Among the assets that have been involved in the recent dramatic crypto saga of 2022, stablecoins have been an integral part. Stablecoins are a type of cryptocurrency whose value is usually pegged to a reference asset such as gold or the US Dollar. Stablecoin followed the sinking crypto market in 2022, as their market capitalization decreased significantly to under $140 billion, the lowest since mid-2021. The fact that their market dominance also dropped indicates that investor and crypto users alike turned away from stablecoins in favor of other, more risky crypto assets. So, having said all that, why did the stablecoin market perform so poorly last year, and is there a ray of hope for a significant rebound to occur sometime soon? 

2022 – A year mired in disappointments 

There has been an atmosphere of uncertainty surrounding stablecoins for the better part of 10 months, following the now-infamous collapse of the Terra USD (UST) stablecoin, which lost its peg to the US Dollar in May 2022, plunging the crypto market in a disarray only bested by the bankruptcy of exchange giant FTX in November. Other leading projects like Tether and Circle’s USDC also briefly lost their peg to the dollar, exacerbating what was already a critical situation. 

To avoid future significant losses, investors have been cashing out their stablecoins, in addition to Bitcoin and Ether, towards the end of 2022. Crypto users have redeemed roughly $3.5 billion in stablecoins just in the two weeks following FTX’s collapse.  

Stablecoin adoption and benefits 

However, not all has been bleak for the asset class in recent times. Major tech and payment providers, such as Apple Pay and Mastercard, have demonstrated interest in incorporating stablecoin solutions within their products and services, and some leading crypto platforms, like Cardano, have launched their own stablecoins linked to the US Dollar. However, the best news has come from financial entities: for example, a number of Australian banks have already unveiled their own stablecoins as well. 

Notwithstanding their poor run in 2022, stablecoins are still among the most interesting digital asset classes, with several traits that make them unique and therefore valuable and interesting for entities of every kind to explore their usage in some manner. Stablecoins are essentially fiat currencies but with the added benefits of blockchain technology, a trait that allows them to have rapid, low-cost transactions, as well as increased transparency and traceability, which are two indicators that are beloved in the crypto world, where anonymity is almost always preferred and transactions are public for all to see.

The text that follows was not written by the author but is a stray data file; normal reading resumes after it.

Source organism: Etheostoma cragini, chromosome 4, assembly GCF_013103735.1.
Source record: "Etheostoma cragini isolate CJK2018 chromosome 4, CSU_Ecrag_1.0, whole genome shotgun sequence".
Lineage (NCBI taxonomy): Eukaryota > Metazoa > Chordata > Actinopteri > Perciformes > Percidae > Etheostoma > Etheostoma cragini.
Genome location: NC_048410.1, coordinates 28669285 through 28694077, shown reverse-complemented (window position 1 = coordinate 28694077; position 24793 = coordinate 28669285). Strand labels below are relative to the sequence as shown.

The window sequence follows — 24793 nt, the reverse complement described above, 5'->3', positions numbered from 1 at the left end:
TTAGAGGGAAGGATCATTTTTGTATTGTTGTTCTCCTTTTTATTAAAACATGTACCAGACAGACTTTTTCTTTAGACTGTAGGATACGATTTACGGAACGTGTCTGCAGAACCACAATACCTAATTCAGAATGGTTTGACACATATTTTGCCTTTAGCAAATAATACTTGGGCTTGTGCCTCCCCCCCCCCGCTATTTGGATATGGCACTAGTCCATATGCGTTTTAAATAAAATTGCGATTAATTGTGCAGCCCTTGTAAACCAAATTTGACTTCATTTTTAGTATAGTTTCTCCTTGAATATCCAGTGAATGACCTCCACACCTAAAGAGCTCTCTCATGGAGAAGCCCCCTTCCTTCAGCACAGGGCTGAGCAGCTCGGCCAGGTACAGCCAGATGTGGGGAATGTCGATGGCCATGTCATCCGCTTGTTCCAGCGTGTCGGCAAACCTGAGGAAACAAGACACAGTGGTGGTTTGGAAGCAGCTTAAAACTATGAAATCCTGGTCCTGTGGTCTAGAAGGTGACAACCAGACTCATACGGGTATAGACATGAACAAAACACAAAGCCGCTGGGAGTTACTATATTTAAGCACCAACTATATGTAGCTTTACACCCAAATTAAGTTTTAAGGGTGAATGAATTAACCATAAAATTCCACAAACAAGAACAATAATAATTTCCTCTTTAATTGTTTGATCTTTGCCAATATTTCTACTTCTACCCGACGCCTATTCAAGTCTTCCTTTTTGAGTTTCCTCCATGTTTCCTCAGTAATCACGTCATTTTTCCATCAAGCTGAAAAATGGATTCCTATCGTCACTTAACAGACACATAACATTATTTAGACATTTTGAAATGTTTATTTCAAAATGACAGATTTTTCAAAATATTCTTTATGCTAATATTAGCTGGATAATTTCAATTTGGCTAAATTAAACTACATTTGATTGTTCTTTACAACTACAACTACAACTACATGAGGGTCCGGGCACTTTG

It is therefore unsurprising to see that stablecoin adoption has been most rampant in developing countries whose fiat currencies are mired, as they can be used as a tool to hedge against inflation. According to a Chanialysis review of 2022, 18 of the top 20 ranked countries for crypto and stablecoin adoption are not high-income nation, with Nigeria, Thailand and Turkey leading the way.

A new frontier of stablecoin regulation 

Crypto adoption could grow to unseen levels in the next years, also due to the fact that they can be used to send almost any amount of cash anywhere for next-to-no fees, but this increase in utility could also mean that governments will look to heavily regulate the asset class. However, this might not be a terrible development, as increased regulation could decrease systematic risks while also opening up the door to traditional financial entities to issue their own stablecoins. Such a development would increase crypto market activity and ensure a larger degree of transparency to the sector as a whole. 

However, this is unlikely to happen unless banks open their doors to these innovative assets. Even though some major entities are already working to launch their own stablecoin projects – as in Australia – until the banking sector as a whole does not choose to fully incorporate stablecoin users in its services network, it is unlikely that they will be accepted by any major businesses or operations as means of payment, therefore potentially stagnating their development